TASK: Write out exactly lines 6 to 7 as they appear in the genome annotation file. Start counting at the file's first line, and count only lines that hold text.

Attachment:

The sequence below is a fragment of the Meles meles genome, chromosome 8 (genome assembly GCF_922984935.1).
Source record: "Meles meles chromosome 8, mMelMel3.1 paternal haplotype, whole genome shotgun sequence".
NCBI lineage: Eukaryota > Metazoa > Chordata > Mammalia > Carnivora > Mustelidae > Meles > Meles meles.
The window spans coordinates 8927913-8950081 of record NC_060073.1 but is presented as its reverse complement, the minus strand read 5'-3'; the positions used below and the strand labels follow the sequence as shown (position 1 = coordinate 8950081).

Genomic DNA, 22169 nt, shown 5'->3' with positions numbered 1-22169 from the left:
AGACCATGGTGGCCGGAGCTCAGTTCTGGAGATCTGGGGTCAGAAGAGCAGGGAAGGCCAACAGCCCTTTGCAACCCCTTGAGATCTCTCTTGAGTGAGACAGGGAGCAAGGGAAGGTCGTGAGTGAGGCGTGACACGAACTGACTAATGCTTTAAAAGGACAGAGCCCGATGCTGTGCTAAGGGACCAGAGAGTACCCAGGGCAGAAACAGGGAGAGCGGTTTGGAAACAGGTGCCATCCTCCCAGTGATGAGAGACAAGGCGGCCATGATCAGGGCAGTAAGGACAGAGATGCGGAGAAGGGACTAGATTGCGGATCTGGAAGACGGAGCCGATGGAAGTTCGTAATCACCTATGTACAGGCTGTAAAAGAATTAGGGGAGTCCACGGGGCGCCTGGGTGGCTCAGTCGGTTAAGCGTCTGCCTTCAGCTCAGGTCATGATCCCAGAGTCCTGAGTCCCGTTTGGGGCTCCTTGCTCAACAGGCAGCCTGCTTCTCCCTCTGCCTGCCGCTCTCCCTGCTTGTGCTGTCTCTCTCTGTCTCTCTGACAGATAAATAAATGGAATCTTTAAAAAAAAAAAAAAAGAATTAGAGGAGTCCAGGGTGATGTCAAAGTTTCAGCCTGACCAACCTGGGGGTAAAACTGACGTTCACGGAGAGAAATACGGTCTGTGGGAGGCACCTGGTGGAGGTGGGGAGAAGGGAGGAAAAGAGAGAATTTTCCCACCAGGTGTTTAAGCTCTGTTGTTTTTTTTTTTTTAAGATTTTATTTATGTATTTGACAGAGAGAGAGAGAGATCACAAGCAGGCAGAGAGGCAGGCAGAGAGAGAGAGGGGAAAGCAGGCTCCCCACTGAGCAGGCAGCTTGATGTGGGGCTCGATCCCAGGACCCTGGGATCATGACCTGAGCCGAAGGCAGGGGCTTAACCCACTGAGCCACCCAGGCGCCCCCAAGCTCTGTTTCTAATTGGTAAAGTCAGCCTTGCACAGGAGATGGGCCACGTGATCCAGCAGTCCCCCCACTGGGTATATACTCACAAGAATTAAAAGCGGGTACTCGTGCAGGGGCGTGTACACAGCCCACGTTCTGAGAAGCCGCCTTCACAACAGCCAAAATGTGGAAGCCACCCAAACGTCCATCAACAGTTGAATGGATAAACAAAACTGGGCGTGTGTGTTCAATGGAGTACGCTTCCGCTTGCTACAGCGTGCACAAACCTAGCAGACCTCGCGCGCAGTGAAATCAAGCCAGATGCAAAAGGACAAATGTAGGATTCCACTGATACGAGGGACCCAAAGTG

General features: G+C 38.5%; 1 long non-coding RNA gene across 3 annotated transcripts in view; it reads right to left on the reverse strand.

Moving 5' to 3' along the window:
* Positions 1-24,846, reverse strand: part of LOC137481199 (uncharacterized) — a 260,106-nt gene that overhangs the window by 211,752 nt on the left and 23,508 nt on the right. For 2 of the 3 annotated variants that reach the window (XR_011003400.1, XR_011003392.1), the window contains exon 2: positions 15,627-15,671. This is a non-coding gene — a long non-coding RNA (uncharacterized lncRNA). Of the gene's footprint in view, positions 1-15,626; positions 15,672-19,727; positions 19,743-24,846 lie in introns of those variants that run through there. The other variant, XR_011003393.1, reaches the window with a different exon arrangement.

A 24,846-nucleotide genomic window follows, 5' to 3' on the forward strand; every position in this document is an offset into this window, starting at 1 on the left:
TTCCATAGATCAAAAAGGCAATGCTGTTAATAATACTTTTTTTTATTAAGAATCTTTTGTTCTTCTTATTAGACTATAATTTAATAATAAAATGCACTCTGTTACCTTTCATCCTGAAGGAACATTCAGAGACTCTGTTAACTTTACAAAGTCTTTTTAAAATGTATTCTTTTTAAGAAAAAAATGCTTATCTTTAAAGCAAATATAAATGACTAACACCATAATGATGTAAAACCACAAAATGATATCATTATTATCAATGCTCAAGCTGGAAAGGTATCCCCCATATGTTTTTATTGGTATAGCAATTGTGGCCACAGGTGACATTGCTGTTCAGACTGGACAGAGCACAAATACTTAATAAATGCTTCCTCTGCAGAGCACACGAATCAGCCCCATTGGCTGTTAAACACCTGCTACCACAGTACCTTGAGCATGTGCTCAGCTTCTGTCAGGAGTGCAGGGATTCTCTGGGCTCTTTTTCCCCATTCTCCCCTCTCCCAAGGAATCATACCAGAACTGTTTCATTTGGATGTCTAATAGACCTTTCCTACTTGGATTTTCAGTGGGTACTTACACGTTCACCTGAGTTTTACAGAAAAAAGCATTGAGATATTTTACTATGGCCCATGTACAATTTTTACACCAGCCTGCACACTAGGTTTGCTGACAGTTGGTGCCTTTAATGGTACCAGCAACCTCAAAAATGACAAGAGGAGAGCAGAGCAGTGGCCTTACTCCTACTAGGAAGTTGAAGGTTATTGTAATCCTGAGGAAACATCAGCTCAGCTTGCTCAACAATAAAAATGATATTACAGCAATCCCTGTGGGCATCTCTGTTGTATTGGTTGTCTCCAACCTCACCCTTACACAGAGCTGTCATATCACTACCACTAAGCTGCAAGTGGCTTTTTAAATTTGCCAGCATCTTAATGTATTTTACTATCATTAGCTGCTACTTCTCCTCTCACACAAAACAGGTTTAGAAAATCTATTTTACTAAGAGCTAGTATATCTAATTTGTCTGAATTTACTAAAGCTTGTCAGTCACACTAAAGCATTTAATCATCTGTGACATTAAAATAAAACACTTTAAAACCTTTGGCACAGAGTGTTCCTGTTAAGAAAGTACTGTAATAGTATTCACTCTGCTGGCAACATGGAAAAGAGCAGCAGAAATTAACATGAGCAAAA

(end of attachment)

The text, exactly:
AGACCATGGTGGCCGGAGCTCAGTTCTGGAGATCTGGGGTCAGAAGAGCAGGGAAGGCCAACAGCCCTTTGCAACCCCTTGAGATCTCTCTTGAGTGAGACAGGGAGCAAGGGAAGGTCGTGAGTGAGGCGTGACACGAACTGACTAATGCTTTAAAAGGACAGAGCCCGATGCTGTGCTAAGGGACCAGAGAGTACCCAGGGCAGAAACAGGGAGAGCGGTTTGGAAACAGGTGCCATCCTCCCAGTGATGAGAGACAAGGCGGCCATGATCAGGGCAGTAAGGACAGAGATGCGGAGAAGGGACTAGATTGCGGATCTGGAAGACGGAGCCGATGGAAGTTCGTAATCACCTATGTACAGGCTGTAAAAGAATTAGGGGAGTCCACGGGGCGCCTGGGTGGCTCAGTCGGTTAAGCGTCTGCCTTCAGCTCAGGTCATGATCCCAGAGTCCTGAGTCCCGTTTGGGGCTCCTTGCTCAACAGGCAGCCTGCTTCTCCCTCTGCCTGCCGCTCTCCCTGCTTGTGCTGTCTCTCTCTGTCTCTCTGACAGATAAATAAATGGAATCTTTAAAAAAAAAAAAAAAGAATTAGAGGAGTCCAGGGTGATGTCAAAGTTTCAGCCTGACCAACCTGGGGGTAAAACTGACGTTCACGGAGAGAAATACGGTCTGTGGGAGGCACCTGGTGGAGGTGGGGAGAAGGGAGGAAAAGAGAGAATTTTCCCACCAGGTGTTTAAGCTCTGTTGTTTTTTTTTTTTTAAGATTTTATTTATGTATTTGACAGAGAGAGAGAGAGATCACAAGCAGGCAGAGAGGCAGGCAGAGAGAGAGAGGGGAAAGCAGGCTCCCCACTGAGCAGGCAGCTTGATGTGGGGCTCGATCCCAGGACCCTGGGATCATGACCTGAGCCGAAGGCAGGGGCTTAACCCACTGAGCCACCCAGGCGCCCCCAAGCTCTGTTTCTAATTGGTAAAGTCAGCCTTGCACAGGAGATGGGCCACGTGATCCAGCAGTCCCCCCACTGGGTATATACTCACAAGAATTAAAAGCGGGTACTCGTGCAGGGGCGTGTACACAGCCCACGTTCTGAGAAGCCGCCTTCACAACAGCCAAAATGTGGAAGCCACCCAAACGTCCATCAACAGTTGAATGGATAAACAAAACTGGGCGTGTGTGTTCAATGGAGTACGCTTCCGCTTGCTACAGCGTGCACAAACCTAGCAGACCTCGCGCGCAGTGAAATCAAGCCAGATGCAAAAGGACAAATGTAGGATTCCACTGATACGAGGGACCCAAAGTG

General features: G+C 38.5%; 1 long non-coding RNA gene across 3 annotated transcripts in view; it reads right to left on the reverse strand.